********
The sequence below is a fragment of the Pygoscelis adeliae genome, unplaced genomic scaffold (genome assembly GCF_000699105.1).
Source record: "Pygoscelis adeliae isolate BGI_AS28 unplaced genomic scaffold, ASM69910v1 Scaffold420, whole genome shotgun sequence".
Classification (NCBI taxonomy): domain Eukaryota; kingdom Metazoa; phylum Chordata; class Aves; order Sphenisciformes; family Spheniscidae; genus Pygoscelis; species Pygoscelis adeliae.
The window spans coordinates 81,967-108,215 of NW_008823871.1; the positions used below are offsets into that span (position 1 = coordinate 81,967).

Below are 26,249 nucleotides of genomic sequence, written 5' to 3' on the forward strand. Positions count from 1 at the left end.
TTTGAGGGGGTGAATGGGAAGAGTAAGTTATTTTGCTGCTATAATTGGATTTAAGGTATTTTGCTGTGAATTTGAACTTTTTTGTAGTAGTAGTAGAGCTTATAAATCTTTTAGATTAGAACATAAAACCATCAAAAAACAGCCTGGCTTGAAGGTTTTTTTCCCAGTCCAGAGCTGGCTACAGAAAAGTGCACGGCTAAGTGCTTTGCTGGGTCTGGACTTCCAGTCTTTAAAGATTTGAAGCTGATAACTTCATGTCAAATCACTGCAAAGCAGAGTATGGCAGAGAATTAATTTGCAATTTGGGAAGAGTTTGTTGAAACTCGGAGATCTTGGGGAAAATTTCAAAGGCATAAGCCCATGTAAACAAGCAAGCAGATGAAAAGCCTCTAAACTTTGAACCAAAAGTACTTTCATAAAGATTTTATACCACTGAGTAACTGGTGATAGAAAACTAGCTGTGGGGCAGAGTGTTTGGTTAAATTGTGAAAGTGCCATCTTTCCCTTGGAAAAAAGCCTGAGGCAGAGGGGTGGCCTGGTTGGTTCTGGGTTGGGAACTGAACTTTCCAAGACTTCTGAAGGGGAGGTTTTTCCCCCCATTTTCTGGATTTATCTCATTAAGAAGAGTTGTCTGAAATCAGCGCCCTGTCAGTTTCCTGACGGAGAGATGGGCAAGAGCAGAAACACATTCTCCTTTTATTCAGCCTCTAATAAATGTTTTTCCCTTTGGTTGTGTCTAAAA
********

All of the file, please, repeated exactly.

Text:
The sequence below is a fragment of the Pygoscelis adeliae genome, unplaced genomic scaffold (genome assembly GCF_000699105.1).
Source record: "Pygoscelis adeliae isolate BGI_AS28 unplaced genomic scaffold, ASM69910v1 Scaffold420, whole genome shotgun sequence".
Classification (NCBI taxonomy): domain Eukaryota; kingdom Metazoa; phylum Chordata; class Aves; order Sphenisciformes; family Spheniscidae; genus Pygoscelis; species Pygoscelis adeliae.
The window spans coordinates 81,967-108,215 of NW_008823871.1; the positions used below are offsets into that span (position 1 = coordinate 81,967).

Below are 26,249 nucleotides of genomic sequence, written 5' to 3' on the forward strand. Positions count from 1 at the left end.
TTTGAGGGGGTGAATGGGAAGAGTAAGTTATTTTGCTGCTATAATTGGATTTAAGGTATTTTGCTGTGAATTTGAACTTTTTTGTAGTAGTAGTAGAGCTTATAAATCTTTTAGATTAGAACATAAAACCATCAAAAAACAGCCTGGCTTGAAGGTTTTTTTCCCAGTCCAGAGCTGGCTACAGAAAAGTGCACGGCTAAGTGCTTTGCTGGGTCTGGACTTCCAGTCTTTAAAGATTTGAAGCTGATAACTTCATGTCAAATCACTGCAAAGCAGAGTATGGCAGAGAATTAATTTGCAATTTGGGAAGAGTTTGTTGAAACTCGGAGATCTTGGGGAAAATTTCAAAGGCATAAGCCCATGTAAACAAGCAAGCAGATGAAAAGCCTCTAAACTTTGAACCAAAAGTACTTTCATAAAGATTTTATACCACTGAGTAACTGGTGATAGAAAACTAGCTGTGGGGCAGAGTGTTTGGTTAAATTGTGAAAGTGCCATCTTTCCCTTGGAAAAAAGCCTGAGGCAGAGGGGTGGCCTGGTTGGTTCTGGGTTGGGAACTGAACTTTCCAAGACTTCTGAAGGGGAGGTTTTTCCCCCCATTTTCTGGATTTATCTCATTAAGAAGAGTTGTCTGAAATCAGCGCCCTGTCAGTTTCCTGACGGAGAGATGGGCAAGAGCAGAAACACATTCTCCTTTTATTCAGCCTCTAATAAATGTTTTTCCCTTTGGTTGTGTCTAAAA